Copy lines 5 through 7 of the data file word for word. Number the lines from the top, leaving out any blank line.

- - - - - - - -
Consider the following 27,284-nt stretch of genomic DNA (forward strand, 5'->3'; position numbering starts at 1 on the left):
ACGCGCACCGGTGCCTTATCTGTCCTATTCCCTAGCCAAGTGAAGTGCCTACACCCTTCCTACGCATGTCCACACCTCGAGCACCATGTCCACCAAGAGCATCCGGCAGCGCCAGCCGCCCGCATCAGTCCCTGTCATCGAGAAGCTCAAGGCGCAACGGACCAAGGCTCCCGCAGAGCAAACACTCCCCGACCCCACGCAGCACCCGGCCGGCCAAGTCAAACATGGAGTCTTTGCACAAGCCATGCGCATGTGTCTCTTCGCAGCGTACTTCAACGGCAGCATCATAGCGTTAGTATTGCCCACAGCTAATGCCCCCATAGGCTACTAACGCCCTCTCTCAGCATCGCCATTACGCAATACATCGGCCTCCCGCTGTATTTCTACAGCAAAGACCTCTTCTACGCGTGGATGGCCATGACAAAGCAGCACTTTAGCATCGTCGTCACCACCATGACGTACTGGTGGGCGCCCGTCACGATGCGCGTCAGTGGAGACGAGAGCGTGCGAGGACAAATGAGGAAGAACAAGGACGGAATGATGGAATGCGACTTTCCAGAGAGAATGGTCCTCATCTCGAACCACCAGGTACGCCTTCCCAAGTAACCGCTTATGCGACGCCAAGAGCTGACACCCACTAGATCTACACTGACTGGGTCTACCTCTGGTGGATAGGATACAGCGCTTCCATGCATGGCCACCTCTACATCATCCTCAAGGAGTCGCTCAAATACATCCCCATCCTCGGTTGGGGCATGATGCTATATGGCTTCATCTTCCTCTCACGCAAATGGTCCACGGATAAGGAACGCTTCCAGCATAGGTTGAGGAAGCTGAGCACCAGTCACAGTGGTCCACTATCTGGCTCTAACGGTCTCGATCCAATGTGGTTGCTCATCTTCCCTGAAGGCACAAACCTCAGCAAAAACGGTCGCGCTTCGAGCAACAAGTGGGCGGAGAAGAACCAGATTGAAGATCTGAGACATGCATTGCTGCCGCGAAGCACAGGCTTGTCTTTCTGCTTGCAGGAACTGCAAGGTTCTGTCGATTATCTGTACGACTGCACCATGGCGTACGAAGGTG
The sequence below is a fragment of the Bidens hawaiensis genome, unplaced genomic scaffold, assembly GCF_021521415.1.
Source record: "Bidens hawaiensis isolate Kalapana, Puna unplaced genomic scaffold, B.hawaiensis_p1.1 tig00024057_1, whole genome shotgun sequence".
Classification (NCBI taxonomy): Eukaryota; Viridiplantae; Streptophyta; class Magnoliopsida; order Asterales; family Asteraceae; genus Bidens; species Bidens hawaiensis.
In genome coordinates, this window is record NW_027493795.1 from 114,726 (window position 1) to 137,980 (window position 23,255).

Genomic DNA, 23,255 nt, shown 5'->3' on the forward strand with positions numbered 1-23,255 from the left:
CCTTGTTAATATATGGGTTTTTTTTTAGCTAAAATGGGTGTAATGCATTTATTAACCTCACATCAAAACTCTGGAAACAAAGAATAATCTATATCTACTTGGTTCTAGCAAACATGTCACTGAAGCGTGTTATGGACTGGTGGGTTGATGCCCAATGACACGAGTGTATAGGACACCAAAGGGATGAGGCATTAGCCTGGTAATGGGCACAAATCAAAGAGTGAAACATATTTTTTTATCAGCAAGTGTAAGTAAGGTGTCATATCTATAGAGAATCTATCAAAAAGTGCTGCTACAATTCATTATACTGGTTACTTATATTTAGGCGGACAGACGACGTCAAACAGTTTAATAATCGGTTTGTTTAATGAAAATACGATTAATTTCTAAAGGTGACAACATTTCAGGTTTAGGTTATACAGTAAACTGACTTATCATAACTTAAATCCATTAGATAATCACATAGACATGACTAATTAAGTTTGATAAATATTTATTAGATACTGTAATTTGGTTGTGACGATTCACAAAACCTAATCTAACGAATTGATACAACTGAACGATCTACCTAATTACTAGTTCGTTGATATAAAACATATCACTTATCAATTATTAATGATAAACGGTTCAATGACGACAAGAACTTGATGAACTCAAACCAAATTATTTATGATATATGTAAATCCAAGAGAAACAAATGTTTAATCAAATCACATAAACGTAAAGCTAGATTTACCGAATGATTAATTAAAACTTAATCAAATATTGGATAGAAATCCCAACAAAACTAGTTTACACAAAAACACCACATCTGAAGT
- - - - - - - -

Classification (NCBI taxonomy): Eukaryota; Viridiplantae; Streptophyta; class Magnoliopsida; order Asterales; family Asteraceae; genus Bidens; species Bidens hawaiensis.
In genome coordinates, this window is record NW_027493795.1 from 114,726 (window position 1) to 137,980 (window position 23,255).

Genomic DNA, 23,255 nt, shown 5'->3' on the forward strand with positions numbered 1-23,255 from the left: